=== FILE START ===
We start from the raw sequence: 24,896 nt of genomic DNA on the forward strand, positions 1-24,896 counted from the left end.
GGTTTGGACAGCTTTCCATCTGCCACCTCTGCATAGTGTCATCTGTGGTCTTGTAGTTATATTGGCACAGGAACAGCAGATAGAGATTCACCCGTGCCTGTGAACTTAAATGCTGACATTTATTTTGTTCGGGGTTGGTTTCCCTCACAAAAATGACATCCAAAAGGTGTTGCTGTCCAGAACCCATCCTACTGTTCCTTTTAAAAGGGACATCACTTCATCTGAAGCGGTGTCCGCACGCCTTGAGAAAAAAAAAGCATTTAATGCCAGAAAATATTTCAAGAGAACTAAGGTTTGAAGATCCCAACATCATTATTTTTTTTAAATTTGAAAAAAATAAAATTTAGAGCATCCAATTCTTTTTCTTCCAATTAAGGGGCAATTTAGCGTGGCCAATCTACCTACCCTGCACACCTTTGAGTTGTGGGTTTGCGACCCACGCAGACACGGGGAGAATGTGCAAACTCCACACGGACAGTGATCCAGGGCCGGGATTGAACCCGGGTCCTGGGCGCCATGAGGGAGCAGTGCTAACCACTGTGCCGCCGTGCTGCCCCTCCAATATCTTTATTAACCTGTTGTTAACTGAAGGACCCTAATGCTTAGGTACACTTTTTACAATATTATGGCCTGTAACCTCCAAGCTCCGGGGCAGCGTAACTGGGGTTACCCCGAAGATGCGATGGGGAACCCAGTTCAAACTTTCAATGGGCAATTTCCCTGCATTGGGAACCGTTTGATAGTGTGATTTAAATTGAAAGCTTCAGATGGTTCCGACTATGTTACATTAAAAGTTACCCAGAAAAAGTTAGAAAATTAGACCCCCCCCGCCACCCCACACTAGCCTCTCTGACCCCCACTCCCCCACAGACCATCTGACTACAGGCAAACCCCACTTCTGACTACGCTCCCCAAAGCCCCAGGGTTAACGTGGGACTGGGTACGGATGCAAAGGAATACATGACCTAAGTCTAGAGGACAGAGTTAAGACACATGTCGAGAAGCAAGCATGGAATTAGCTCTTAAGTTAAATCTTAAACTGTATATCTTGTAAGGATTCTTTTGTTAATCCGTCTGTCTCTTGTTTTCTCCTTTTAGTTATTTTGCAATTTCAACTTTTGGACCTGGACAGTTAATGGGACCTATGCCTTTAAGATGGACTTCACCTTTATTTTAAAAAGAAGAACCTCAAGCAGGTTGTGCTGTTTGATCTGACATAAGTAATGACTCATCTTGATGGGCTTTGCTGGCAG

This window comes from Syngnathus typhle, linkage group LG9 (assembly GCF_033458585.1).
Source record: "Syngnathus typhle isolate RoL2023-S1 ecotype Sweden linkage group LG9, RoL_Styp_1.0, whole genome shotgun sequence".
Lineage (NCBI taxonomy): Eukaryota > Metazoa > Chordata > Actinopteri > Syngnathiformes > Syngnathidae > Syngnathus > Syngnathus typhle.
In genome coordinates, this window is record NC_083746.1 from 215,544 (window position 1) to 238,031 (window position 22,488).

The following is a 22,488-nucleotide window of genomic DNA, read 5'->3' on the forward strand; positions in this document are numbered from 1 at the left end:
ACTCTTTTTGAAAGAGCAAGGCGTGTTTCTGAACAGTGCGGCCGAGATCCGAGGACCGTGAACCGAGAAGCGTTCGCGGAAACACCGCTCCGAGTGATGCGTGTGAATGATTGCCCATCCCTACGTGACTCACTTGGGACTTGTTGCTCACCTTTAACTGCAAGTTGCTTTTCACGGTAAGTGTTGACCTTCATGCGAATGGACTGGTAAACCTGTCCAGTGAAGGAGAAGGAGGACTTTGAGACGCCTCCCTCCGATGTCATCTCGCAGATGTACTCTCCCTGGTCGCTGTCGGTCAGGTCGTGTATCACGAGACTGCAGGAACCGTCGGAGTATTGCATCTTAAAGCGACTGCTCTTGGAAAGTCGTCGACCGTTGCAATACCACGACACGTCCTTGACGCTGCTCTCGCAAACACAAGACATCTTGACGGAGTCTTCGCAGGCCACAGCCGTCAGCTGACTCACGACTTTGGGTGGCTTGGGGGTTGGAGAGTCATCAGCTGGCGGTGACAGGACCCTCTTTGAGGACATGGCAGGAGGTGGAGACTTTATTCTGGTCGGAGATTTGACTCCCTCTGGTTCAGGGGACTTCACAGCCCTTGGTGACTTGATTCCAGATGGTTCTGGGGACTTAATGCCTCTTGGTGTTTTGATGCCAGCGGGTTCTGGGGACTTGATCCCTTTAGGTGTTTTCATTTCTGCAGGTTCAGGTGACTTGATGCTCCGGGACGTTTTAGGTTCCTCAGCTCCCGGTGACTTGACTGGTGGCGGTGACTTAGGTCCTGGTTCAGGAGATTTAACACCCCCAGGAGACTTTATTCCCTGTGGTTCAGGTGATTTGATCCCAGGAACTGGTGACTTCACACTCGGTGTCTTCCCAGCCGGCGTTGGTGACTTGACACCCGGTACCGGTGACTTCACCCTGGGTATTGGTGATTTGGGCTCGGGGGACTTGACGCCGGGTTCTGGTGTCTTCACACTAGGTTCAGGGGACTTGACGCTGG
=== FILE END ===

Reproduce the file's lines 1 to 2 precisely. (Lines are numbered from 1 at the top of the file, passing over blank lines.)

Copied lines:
We start from the raw sequence: 24,896 nt of genomic DNA on the forward strand, positions 1-24,896 counted from the left end.
GGTTTGGACAGCTTTCCATCTGCCACCTCTGCATAGTGTCATCTGTGGTCTTGTAGTTATATTGGCACAGGAACAGCAGATAGAGATTCACCCGTGCCTGTGAACTTAAATGCTGACATTTATTTTGTTCGGGGTTGGTTTCCCTCACAAAAATGACATCCAAAAGGTGTTGCTGTCCAGAACCCATCCTACTGTTCCTTTTAAAAGGGACATCACTTCATCTGAAGCGGTGTCCGCACGCCTTGAGAAAAAAAAAGCATTTAATGCCAGAAAATATTTCAAGAGAACTAAGGTTTGAAGATCCCAACATCATTATTTTTTTTAAATTTGAAAAAAATAAAATTTAGAGCATCCAATTCTTTTTCTTCCAATTAAGGGGCAATTTAGCGTGGCCAATCTACCTACCCTGCACACCTTTGAGTTGTGGGTTTGCGACCCACGCAGACACGGGGAGAATGTGCAAACTCCACACGGACAGTGATCCAGGGCCGGGATTGAACCCGGGTCCTGGGCGCCATGAGGGAGCAGTGCTAACCACTGTGCCGCCGTGCTGCCCCTCCAATATCTTTATTAACCTGTTGTTAACTGAAGGACCCTAATGCTTAGGTACACTTTTTACAATATTATGGCCTGTAACCTCCAAGCTCCGGGGCAGCGTAACTGGGGTTACCCCGAAGATGCGATGGGGAACCCAGTTCAAACTTTCAATGGGCAATTTCCCTGCATTGGGAACCGTTTGATAGTGTGATTTAAATTGAAAGCTTCAGATGGTTCCGACTATGTTACATTAAAAGTTACCCAGAAAAAGTTAGAAAATTAGACCCCCCCCGCCACCCCACACTAGCCTCTCTGACCCCCACTCCCCCACAGACCATCTGACTACAGGCAAACCCCACTTCTGACTACGCTCCCCAAAGCCCCAGGGTTAACGTGGGACTGGGTACGGATGCAAAGGAATACATGACCTAAGTCTAGAGGACAGAGTTAAGACACATGTCGAGAAGCAAGCATGGAATTAGCTCTTAAGTTAAATCTTAAACTGTATATCTTGTAAGGATTCTTTTGTTAATCCGTCTGTCTCTTGTTTTCTCCTTTTAGTTATTTTGCAATTTCAACTTTTGGACCTGGACAGTTAATGGGACCTATGCCTTTAAGATGGACTTCACCTTTATTTTAAAAAGAAGAACCTCAAGCAGGTTGTGCTGTTTGATCTGACATAAGTAATGACTCATCTTGATGGGCTTTGCTGGCAG